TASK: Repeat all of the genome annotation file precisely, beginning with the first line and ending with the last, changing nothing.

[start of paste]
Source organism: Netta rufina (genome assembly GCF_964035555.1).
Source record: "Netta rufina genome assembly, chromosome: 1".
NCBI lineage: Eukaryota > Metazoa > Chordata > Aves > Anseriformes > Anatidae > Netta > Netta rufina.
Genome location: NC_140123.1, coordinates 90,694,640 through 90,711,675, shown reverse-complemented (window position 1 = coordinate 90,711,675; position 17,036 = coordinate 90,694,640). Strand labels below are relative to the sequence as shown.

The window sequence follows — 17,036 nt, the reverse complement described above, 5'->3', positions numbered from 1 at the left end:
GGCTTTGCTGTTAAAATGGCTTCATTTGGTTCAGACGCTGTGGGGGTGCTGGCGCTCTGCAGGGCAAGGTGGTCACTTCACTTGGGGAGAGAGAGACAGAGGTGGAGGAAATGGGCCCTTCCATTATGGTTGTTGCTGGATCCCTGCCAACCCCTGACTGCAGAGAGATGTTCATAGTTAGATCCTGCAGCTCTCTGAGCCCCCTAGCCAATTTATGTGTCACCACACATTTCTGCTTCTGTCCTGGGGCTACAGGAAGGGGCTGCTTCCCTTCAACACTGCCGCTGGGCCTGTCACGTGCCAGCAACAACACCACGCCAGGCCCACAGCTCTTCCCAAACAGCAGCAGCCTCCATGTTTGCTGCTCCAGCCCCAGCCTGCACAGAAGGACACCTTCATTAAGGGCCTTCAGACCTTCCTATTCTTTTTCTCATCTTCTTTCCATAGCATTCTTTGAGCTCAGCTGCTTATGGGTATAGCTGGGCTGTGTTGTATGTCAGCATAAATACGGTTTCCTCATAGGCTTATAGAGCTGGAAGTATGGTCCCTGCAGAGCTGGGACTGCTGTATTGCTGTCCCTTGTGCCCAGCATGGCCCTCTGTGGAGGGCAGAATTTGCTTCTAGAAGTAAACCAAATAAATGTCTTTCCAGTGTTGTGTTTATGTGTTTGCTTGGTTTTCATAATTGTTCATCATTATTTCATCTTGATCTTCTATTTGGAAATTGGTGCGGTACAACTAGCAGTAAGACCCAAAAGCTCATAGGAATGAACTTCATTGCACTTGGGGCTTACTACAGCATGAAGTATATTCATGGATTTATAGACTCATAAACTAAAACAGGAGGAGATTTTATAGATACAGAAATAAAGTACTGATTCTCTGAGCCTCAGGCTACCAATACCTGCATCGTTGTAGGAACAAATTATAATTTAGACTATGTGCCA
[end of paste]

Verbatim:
Source organism: Netta rufina (genome assembly GCF_964035555.1).
Source record: "Netta rufina genome assembly, chromosome: 1".
NCBI lineage: Eukaryota > Metazoa > Chordata > Aves > Anseriformes > Anatidae > Netta > Netta rufina.
Genome location: NC_140123.1, coordinates 90,694,640 through 90,711,675, shown reverse-complemented (window position 1 = coordinate 90,711,675; position 17,036 = coordinate 90,694,640). Strand labels below are relative to the sequence as shown.

The window sequence follows — 17,036 nt, the reverse complement described above, 5'->3', positions numbered from 1 at the left end:
GGCTTTGCTGTTAAAATGGCTTCATTTGGTTCAGACGCTGTGGGGGTGCTGGCGCTCTGCAGGGCAAGGTGGTCACTTCACTTGGGGAGAGAGAGACAGAGGTGGAGGAAATGGGCCCTTCCATTATGGTTGTTGCTGGATCCCTGCCAACCCCTGACTGCAGAGAGATGTTCATAGTTAGATCCTGCAGCTCTCTGAGCCCCCTAGCCAATTTATGTGTCACCACACATTTCTGCTTCTGTCCTGGGGCTACAGGAAGGGGCTGCTTCCCTTCAACACTGCCGCTGGGCCTGTCACGTGCCAGCAACAACACCACGCCAGGCCCACAGCTCTTCCCAAACAGCAGCAGCCTCCATGTTTGCTGCTCCAGCCCCAGCCTGCACAGAAGGACACCTTCATTAAGGGCCTTCAGACCTTCCTATTCTTTTTCTCATCTTCTTTCCATAGCATTCTTTGAGCTCAGCTGCTTATGGGTATAGCTGGGCTGTGTTGTATGTCAGCATAAATACGGTTTCCTCATAGGCTTATAGAGCTGGAAGTATGGTCCCTGCAGAGCTGGGACTGCTGTATTGCTGTCCCTTGTGCCCAGCATGGCCCTCTGTGGAGGGCAGAATTTGCTTCTAGAAGTAAACCAAATAAATGTCTTTCCAGTGTTGTGTTTATGTGTTTGCTTGGTTTTCATAATTGTTCATCATTATTTCATCTTGATCTTCTATTTGGAAATTGGTGCGGTACAACTAGCAGTAAGACCCAAAAGCTCATAGGAATGAACTTCATTGCACTTGGGGCTTACTACAGCATGAAGTATATTCATGGATTTATAGACTCATAAACTAAAACAGGAGGAGATTTTATAGATACAGAAATAAAGTACTGATTCTCTGAGCCTCAGGCTACCAATACCTGCATCGTTGTAGGAACAAATTATAATTTAGACTATGTGCCA